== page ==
Harold Pinter and Karel Reisz worked on the script in 1979, with Leon Clore as producer, and with whom Karel regularly worked in their company Film Contracts, formed many years earlier. Leon had produced Karel's Morgan: A Suitable Case for Treatment. The film was shot in 1980, on location in Lyme Regis, Exeter, London docks, and Lake Windermere, with studio sets built at London's Twickenham Studios to Assheton Gorton's period-perfect designs. The opening shot in the film sets up the dual stories by having the assistant director mark the shot with a clapper board, and then run out of the shot to reveal the Victorian seaside front, with Charles and Ernestine taking the air.
The audience is given alternating sequences of a rigid Victorian society, and the more relaxed modern life of a working film crew, revealing the great moral divide between past and present. The 1857 book by William Acton, Prostitution, Considered in Its Moral, Social, and Sanitary Aspects, is referenced in the film, when Streep mentioned that according to Acton's report, the Lancet estimated that in 1857 there were 80,000 prostitutes in the County of London and that one house in 60 functioned as a brothel.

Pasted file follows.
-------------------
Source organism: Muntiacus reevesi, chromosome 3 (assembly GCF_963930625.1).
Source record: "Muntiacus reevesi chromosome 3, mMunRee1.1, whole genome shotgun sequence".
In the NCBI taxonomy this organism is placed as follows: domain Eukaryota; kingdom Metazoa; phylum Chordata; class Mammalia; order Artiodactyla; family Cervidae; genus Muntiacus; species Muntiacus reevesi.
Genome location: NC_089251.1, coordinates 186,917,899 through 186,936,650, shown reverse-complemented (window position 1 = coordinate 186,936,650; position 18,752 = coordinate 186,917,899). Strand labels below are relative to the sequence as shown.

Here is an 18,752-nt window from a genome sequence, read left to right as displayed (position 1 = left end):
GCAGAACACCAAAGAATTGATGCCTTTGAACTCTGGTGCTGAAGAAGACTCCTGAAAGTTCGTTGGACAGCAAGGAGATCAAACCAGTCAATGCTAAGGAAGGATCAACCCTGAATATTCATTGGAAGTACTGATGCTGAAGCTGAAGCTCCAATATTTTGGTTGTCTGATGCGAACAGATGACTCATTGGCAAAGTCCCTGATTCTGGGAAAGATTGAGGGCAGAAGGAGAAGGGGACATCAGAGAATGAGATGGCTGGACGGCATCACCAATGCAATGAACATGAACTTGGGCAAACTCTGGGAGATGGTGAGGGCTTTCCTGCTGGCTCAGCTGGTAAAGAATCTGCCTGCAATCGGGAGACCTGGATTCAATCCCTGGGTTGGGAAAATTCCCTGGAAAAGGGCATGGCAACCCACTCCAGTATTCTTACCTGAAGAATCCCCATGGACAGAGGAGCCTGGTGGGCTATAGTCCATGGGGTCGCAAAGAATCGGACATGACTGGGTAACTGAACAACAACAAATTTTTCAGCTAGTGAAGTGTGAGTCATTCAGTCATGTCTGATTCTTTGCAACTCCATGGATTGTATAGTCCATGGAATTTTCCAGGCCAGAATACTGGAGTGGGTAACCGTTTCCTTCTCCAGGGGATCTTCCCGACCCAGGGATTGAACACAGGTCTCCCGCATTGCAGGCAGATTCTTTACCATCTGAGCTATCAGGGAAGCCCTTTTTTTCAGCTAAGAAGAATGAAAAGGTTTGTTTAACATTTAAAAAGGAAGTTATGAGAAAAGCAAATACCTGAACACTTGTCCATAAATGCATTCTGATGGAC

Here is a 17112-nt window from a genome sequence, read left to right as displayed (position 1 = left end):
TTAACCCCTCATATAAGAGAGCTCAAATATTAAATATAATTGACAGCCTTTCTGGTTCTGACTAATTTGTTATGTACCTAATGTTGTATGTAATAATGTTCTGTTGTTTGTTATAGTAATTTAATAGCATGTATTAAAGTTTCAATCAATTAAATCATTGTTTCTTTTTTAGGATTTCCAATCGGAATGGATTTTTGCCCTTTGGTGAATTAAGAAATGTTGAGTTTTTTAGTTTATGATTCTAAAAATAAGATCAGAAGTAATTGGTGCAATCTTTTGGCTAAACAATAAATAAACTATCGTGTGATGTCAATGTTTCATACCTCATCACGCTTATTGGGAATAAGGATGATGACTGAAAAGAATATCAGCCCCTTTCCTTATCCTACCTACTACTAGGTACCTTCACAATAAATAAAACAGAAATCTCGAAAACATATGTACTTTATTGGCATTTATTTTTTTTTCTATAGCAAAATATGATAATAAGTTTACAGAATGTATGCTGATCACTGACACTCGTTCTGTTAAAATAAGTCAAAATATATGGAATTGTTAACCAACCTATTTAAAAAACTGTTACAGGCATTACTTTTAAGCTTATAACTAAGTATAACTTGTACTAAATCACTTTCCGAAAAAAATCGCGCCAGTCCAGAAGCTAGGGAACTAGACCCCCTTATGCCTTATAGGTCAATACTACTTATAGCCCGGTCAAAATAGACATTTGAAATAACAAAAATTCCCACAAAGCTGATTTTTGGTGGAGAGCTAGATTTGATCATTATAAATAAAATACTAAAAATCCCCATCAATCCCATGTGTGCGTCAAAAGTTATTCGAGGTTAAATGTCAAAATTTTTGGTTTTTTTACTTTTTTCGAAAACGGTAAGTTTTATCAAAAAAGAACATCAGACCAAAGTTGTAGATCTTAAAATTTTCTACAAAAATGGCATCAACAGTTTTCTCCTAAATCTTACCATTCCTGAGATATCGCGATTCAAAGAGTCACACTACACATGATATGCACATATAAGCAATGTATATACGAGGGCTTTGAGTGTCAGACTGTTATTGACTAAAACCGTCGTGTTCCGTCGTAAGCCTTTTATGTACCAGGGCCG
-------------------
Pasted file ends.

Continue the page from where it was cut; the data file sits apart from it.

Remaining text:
The book was published in 1969. Its transfer to the big screen was a protracted process, with film rights changing hands a number of times before a treatment, funding, and cast were finalised. Originally, Malcolm Bradbury and Christopher Bigsby approached Fowles to suggest a television adaptation, to which Fowles was amenable, but producer Saul Zaentz finally arranged for the film version to go ahead.
A number of directors were attached to the film: Sidney Lumet, Robert Bolt, Fred Zinnemann, and Miloš Forman. The script went through a number of treatments, including one by Dennis Potter in 1975 and by James Costigan in 1976, before Pinter's final draft.